The closing words of Darwin’s Origin of Species are probably the best known passage in all of biology: “There is a grandeur in this view of life, with its several powers, having been originally breathed into a few forms or into one; and that whilst this planet has gone cycling on according to the fixed law of gravity, from so simple a beginning endless forms most beautiful and most wonderful have been, and are being, evolved”.
Darwin deliberately contrasted predictable cycles with the endless change of biological systems. How does novelty arise in evolution? Genetic variation alone seems insufficient. How do the nearly-identical genomes of bonobos, chimpanzees and humans give rise to such different organisms? The answer, as Darwin himself suspected, lies in the dynamics of development of organisms from embryos to adults.
In Endless Forms Most Beautiful (Norton, 2005), University of Wisconsin biologist Sean Carroll explains the mechanisms of animal development with breathtaking clarity. Some of the key discoveries come from his own work on developmental differentiation of the striking patterns of butterfly wings.
Carroll emphasizes three hallmarks of evolutionary innovation: (1) evolution works by modifying structures and processes that are already present, not by creation de novo; (2) structures and processes in organisms are multifunctional and partially overlapping, opening the possibility for differentiation through specializing or reorganizing the division of labor; and (3) organisms are modular, opening the possibility of changing the number of modules or the functions of individual modules. The underpinnings of modularity are modular geography of embryos, and modular genetic switches which allow evolutionary change to occur in one part of the organism, independent of other parts. He writes:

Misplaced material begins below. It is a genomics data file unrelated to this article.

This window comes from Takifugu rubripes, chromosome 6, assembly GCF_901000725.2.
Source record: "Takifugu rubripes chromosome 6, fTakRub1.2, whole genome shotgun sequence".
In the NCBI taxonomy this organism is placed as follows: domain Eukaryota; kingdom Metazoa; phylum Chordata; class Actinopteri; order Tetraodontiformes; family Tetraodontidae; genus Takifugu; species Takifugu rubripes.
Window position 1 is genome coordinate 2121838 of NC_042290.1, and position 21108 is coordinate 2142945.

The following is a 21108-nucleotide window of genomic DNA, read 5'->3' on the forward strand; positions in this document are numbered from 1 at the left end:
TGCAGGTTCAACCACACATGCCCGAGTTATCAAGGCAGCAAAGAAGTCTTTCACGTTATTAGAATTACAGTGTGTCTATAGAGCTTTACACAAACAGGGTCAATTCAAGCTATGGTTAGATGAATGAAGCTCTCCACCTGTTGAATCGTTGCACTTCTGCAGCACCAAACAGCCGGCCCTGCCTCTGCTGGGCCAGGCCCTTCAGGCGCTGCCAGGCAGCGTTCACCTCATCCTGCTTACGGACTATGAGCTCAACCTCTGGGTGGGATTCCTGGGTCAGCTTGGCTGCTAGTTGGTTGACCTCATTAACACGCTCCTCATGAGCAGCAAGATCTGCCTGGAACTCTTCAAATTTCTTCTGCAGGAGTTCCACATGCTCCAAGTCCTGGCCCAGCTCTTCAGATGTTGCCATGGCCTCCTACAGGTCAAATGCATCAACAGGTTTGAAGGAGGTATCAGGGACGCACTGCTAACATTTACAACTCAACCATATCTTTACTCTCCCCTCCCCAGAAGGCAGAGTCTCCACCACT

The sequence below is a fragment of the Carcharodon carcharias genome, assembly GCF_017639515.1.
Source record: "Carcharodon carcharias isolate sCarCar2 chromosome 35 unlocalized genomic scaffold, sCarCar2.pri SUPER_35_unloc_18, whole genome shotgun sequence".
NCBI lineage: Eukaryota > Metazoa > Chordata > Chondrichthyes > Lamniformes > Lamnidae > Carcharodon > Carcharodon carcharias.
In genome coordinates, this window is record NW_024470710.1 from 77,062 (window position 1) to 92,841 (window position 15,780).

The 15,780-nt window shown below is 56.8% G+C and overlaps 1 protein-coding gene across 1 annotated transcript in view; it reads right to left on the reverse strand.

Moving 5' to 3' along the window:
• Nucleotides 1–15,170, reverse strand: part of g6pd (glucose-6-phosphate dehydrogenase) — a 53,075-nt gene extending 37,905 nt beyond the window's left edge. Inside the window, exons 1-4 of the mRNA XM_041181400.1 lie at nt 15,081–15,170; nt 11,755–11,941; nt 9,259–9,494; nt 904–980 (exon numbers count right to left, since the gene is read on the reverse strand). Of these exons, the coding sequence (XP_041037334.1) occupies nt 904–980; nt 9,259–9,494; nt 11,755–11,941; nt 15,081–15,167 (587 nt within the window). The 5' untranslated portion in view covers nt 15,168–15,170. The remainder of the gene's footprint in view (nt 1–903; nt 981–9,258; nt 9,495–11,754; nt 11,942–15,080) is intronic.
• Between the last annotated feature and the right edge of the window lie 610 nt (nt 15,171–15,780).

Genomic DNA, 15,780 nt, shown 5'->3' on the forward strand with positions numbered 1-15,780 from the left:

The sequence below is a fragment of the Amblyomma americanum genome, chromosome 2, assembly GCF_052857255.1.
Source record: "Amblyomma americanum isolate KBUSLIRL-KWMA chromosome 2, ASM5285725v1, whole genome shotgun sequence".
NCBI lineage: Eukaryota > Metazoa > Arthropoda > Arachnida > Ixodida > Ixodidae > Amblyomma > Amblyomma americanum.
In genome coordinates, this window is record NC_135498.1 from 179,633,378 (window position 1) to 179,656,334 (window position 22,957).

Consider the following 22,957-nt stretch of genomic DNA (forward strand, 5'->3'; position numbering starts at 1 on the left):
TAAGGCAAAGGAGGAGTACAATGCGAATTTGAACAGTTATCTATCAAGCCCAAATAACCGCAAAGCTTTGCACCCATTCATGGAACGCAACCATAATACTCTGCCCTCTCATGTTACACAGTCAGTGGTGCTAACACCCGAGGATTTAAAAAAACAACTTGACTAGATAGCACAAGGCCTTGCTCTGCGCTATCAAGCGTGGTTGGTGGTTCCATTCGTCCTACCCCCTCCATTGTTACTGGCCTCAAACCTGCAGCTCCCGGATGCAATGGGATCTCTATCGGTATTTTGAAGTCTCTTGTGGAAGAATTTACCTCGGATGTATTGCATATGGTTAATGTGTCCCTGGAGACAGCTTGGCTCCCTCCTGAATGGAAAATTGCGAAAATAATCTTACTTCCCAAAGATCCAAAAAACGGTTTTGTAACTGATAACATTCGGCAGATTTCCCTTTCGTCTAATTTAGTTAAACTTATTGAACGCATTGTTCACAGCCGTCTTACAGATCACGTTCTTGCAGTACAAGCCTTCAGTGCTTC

We have seen that insects, pterosaurs, birds or bats did not invent wing genes, butterflies a spot gene, or humans a bipedalism or speech gene. Rather, innovation in all these groups has been a matter of modifying existing structures and teaching old genes new tricks.
The key to innovation at the genetic level is the multifunctionality of tool kit genes. The multifunctionality of tool kit genes stems from their deployment at different times and places through batteries of genetic switches. In this manner, a protein such as Distal-less can act at one time to promote limb formation, and at another to promote eyespot development. The protein made each time is identical, so the difference in function is due to its action on different switches in these different contexts.
At an anatomical level, multifunctionality and redundancy are keys to understanding the evolutionary transitions in structures . . .The history of these structures also illustrates how “endless forms” evolve through cycles of invention and expansion. New structures open up new ways of living. The insect wing led to the evolution of dragonflies and mayflies, butterflies and beetles, fleas and flies, and more. The expansion of these groups was catalyzed in turn by a cycle of innovation and expansion by making modifications to the wings or body plan . . .
Why are existing body parts and genes the more frequent pathway to innovation? This is a matter of probability. Variation in existing structures and genes is more likely to arise than are new structures or genes, and this variation is therefore more abundant for selection to act upon.
The tool kit genes central to evolutionary innovation have been conserved through about 500 million years of animal evolution, and are found across the animal kingdom. Paradoxically, the fundamental mechanisms of evolutionary innovation have been strongly stabilized over eons of time.